It’s time to go to contract. First the seller’s lawyer draws up the contract. Then your lawyer reviews it, and makes any amendments in consultation with your buyer’s broker. The contract is the official document that clearly spells out the details regarding how the transfer of title will take place. It must be very comprehensive and cover everything both you and the seller have agreed to, including the purchase price, down payment and any concessions and contingencies. Before you sign it you should be very clear that you want to proceed. If things go wrong after contracts are signed, it can become costly to both the buyer and seller.
You sign the contract and place the down payment, which is usually ten percent of the purchase price, in an escrow account set up by the seller’s lawyer. Expect this process—from first draft to escrow payment—to take about three weeks. The seller then signs the contact.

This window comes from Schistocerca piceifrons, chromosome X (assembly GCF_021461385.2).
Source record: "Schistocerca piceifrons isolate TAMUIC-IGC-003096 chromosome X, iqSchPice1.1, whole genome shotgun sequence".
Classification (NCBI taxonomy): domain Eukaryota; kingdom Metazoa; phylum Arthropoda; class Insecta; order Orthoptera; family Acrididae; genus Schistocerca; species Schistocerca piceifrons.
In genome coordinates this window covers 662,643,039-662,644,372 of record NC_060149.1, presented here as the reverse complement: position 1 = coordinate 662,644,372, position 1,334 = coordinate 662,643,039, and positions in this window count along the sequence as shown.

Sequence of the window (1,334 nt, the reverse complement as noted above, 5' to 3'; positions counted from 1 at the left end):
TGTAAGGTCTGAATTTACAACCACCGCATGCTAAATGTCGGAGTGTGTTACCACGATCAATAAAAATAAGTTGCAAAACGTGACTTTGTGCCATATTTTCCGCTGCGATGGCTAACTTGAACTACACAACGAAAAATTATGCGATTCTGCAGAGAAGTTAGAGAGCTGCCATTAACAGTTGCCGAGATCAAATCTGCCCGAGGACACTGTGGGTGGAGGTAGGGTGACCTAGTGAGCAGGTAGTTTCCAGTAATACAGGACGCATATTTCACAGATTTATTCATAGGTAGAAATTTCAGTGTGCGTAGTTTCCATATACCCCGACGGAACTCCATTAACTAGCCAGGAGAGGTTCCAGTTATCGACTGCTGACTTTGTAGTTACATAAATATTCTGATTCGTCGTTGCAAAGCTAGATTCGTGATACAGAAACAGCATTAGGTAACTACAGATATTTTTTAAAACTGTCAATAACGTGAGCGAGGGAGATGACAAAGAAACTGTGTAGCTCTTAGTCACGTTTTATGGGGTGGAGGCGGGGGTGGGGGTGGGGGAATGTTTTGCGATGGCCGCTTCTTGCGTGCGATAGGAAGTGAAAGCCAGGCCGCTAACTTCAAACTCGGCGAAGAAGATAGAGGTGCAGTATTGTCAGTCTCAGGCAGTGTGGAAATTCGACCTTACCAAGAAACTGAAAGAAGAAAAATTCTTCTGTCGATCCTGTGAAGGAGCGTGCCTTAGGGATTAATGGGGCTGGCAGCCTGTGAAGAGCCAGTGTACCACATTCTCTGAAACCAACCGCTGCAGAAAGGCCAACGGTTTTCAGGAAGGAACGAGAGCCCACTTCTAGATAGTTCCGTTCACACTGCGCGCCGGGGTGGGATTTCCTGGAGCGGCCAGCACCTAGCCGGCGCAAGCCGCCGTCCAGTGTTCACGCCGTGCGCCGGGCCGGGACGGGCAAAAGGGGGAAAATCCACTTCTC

Then on to closing!
Your buyer’s broker and attorney will guide you through all of this, and can answer any questions you may have.
This web resource will help you better understand what a buyer’s broker is—and how they can save you time and money.
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Note: The terms “buyer’s broker,” “buyer’s agent,” and “buyer representative” are used interchangeably on this site. All refer to a real estate professional who represents you—the buyer.
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